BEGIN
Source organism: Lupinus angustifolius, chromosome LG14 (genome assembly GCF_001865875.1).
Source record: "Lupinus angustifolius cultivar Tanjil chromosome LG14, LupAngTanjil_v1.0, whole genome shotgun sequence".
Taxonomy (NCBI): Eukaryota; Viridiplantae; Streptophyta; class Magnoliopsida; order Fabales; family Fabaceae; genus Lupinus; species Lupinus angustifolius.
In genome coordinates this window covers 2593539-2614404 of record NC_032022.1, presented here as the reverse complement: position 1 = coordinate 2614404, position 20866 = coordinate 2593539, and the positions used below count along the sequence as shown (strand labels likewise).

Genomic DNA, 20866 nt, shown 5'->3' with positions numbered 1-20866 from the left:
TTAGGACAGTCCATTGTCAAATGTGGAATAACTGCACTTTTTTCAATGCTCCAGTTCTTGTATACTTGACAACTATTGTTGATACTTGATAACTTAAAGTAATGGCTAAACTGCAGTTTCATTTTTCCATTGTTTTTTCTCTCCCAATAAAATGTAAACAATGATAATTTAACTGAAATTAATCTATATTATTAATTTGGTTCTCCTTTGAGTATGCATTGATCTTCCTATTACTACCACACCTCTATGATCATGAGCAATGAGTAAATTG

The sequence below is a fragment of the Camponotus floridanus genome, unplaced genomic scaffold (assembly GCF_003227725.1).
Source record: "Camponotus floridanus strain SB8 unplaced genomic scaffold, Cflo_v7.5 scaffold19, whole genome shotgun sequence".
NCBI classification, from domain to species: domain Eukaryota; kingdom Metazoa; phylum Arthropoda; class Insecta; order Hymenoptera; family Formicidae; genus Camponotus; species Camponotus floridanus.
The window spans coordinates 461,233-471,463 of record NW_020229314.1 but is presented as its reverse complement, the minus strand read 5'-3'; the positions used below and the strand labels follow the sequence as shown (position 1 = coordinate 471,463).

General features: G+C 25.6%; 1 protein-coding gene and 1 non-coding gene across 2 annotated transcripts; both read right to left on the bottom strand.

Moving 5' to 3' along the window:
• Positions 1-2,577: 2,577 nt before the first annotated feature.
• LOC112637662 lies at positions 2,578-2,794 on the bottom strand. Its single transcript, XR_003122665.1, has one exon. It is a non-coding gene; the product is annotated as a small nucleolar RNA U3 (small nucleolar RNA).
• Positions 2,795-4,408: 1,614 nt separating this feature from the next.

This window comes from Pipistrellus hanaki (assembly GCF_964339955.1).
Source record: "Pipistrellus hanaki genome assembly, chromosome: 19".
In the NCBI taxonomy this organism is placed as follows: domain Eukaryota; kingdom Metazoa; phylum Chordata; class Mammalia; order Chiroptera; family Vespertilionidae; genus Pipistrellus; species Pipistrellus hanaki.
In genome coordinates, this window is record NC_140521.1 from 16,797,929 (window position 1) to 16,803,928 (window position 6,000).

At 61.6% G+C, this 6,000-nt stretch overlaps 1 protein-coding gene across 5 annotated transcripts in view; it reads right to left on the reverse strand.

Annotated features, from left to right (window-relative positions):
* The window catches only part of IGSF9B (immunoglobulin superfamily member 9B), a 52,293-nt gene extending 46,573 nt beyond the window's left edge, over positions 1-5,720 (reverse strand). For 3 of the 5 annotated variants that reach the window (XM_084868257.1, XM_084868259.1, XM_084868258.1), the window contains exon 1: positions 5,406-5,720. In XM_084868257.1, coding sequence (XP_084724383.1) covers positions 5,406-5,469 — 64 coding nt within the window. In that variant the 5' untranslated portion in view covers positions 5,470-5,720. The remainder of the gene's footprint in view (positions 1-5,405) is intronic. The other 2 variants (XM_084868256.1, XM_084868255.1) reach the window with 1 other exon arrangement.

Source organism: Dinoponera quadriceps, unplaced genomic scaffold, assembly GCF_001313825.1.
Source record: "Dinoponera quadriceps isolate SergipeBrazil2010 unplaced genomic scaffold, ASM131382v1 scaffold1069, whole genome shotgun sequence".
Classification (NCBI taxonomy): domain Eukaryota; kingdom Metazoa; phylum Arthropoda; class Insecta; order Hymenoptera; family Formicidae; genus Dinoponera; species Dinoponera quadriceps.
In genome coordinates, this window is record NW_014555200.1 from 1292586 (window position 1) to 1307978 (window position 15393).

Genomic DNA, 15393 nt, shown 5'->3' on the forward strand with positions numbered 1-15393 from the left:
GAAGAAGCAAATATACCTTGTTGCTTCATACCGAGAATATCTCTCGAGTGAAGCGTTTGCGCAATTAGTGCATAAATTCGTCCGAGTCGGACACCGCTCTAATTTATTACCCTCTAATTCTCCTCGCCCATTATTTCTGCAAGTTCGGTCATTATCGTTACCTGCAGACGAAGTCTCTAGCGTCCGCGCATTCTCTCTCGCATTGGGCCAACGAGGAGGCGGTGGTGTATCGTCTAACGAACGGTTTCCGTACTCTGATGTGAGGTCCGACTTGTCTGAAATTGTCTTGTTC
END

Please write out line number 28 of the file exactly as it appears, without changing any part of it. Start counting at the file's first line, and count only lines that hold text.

GAAGAAGCAAATATACCTTGTTGCTTCATACCGAGAATATCTCTCGAGTGAAGCGTTTGCGCAATTAGTGCATAAATTCGTCCGAGTCGGACACCGCTCTAATTTATTACCCTCTAATTCTCCTCGCCCATTATTTCTGCAAGTTCGGTCATTATCGTTACCTGCAGACGAAGTCTCTAGCGTCCGCGCATTCTCTCTCGCATTGGGCCAACGAGGAGGCGGTGGTGTATCGTCTAACGAACGGTTTCCGTACTCTGATGTGAGGTCCGACTTGTCTGAAATTGTCTTGTTC